By John Wogan
July 02, 2019
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The Dominican Republic has made headlines recently, and not in a good way. The Caribbean country — which draws in over 2 million visitors from the U.S. each year, making it one of the biggest tourist markets in the region — has experienced an alarming trend in the past year: 10 Americans have died while on vacation here in the past year. The circumstances of each case is still undetermined, and the incidents have understandably left many travelers concerned about booking a trip to the country. The New York Times and the Washington Post reported that a few of the deceased (whose ages range from 41 to 67) died from heart and respiratory failure, though toxicology reports are currently being analyzed, and investigations are ongoing. The Dominican tourism minister, Francisco Javier García, insists that it is safe for tourists, and there’s no warning from the U.S. State Department regarding the incidents. (The F.B.I. is helping the country’s national police to investigate.)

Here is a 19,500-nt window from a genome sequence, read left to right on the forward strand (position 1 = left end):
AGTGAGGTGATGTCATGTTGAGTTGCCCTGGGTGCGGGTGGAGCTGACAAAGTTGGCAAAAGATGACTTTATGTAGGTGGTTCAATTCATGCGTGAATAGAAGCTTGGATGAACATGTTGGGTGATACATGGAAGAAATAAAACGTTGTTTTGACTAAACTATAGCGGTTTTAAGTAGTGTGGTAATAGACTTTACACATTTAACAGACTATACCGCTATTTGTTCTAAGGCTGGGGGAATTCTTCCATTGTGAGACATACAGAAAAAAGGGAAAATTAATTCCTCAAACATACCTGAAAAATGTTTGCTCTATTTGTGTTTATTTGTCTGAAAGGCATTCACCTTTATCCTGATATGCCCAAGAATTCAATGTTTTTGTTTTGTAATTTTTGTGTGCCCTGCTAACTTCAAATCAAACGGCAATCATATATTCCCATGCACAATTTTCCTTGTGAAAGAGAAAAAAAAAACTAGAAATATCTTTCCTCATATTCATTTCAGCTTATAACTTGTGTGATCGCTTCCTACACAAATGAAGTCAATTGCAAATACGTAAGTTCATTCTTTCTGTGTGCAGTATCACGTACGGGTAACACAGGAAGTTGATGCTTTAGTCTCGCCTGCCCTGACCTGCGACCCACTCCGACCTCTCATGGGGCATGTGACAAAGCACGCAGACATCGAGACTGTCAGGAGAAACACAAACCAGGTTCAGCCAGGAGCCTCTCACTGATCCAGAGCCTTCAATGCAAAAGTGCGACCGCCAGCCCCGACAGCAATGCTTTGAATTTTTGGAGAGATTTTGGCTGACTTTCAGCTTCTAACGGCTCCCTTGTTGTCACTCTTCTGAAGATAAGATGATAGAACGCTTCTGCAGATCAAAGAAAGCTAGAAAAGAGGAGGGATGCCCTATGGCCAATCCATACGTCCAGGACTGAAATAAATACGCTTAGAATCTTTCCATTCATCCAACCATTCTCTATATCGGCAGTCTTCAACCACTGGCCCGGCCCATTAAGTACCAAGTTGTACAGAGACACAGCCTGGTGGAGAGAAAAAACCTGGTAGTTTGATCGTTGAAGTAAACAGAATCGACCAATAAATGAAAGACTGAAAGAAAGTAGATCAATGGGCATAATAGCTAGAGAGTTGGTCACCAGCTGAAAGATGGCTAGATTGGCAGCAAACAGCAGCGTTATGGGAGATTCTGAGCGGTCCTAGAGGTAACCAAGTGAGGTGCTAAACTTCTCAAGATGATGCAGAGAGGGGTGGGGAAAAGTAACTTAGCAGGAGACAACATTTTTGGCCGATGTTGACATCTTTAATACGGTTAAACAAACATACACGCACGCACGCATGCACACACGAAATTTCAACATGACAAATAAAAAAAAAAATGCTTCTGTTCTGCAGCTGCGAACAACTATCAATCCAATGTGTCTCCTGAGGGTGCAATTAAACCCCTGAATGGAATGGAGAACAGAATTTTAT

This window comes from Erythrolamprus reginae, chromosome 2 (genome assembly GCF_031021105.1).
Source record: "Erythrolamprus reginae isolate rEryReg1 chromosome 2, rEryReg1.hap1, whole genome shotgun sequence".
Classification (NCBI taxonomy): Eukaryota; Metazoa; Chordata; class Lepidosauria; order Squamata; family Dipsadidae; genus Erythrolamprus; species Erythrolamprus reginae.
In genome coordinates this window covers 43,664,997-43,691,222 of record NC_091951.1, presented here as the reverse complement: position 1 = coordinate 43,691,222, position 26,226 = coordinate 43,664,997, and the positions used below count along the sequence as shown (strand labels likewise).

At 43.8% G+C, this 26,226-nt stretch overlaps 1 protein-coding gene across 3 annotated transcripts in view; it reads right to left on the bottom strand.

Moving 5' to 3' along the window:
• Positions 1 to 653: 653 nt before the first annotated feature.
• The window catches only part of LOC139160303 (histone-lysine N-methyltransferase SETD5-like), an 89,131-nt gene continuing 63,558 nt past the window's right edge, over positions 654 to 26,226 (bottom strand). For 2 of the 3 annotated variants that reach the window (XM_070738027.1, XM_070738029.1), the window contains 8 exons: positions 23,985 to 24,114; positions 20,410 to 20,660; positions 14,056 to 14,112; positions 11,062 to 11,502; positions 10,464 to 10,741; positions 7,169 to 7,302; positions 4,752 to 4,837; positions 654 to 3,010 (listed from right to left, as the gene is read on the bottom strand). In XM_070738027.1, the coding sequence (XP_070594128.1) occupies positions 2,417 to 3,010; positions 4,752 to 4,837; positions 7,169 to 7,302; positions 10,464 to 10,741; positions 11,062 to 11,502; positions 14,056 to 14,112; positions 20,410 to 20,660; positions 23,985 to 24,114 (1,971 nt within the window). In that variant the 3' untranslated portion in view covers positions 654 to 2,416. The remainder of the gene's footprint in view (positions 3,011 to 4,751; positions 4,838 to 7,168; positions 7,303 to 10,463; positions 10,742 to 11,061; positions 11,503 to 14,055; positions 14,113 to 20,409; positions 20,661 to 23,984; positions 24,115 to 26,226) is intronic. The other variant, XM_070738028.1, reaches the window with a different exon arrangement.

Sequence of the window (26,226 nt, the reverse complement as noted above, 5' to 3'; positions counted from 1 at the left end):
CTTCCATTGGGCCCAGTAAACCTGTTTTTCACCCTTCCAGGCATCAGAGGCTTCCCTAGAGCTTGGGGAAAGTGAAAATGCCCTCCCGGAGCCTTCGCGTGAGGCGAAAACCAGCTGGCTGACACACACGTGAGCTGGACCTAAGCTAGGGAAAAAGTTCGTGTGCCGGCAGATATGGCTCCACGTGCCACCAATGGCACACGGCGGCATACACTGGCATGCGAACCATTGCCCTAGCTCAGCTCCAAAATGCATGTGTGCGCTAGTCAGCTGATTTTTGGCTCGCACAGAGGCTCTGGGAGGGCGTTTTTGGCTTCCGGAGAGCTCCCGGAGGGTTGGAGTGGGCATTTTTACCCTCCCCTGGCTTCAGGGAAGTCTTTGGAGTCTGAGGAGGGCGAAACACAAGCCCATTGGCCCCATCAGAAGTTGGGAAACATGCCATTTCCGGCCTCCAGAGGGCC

While it’s easy (and understandable) to be alarmed by the news coming out of the D.R., the vast majority of American tourists have visited in the last year without incident, and the Caribbean in general remains one of the safest parts of the world in which to travel. (28 million people visit every year, who are largely unaffected by crime or other danger.) Still, all of this is a reminder that even on a beach vacation, where all you want to do is swim, eat, drink, and relax in the sun, it’s worth thinking about your safety.

For tips on the key practices for eliminating risk while traveling, we spoke with John Gobbels, a former critical care nurse who was also the Clinical Director for STAT MedEvac in Pittsburgh (the air ambulance arm of the renowned University of Pittsburgh Medical Center). He’s the current Vice President and Chief Operating Officer of Medjet, which is one of the leading travel protection and medical transport companies in the country. We asked Gobbels for his thoughts on how to minimize risk on your next trip.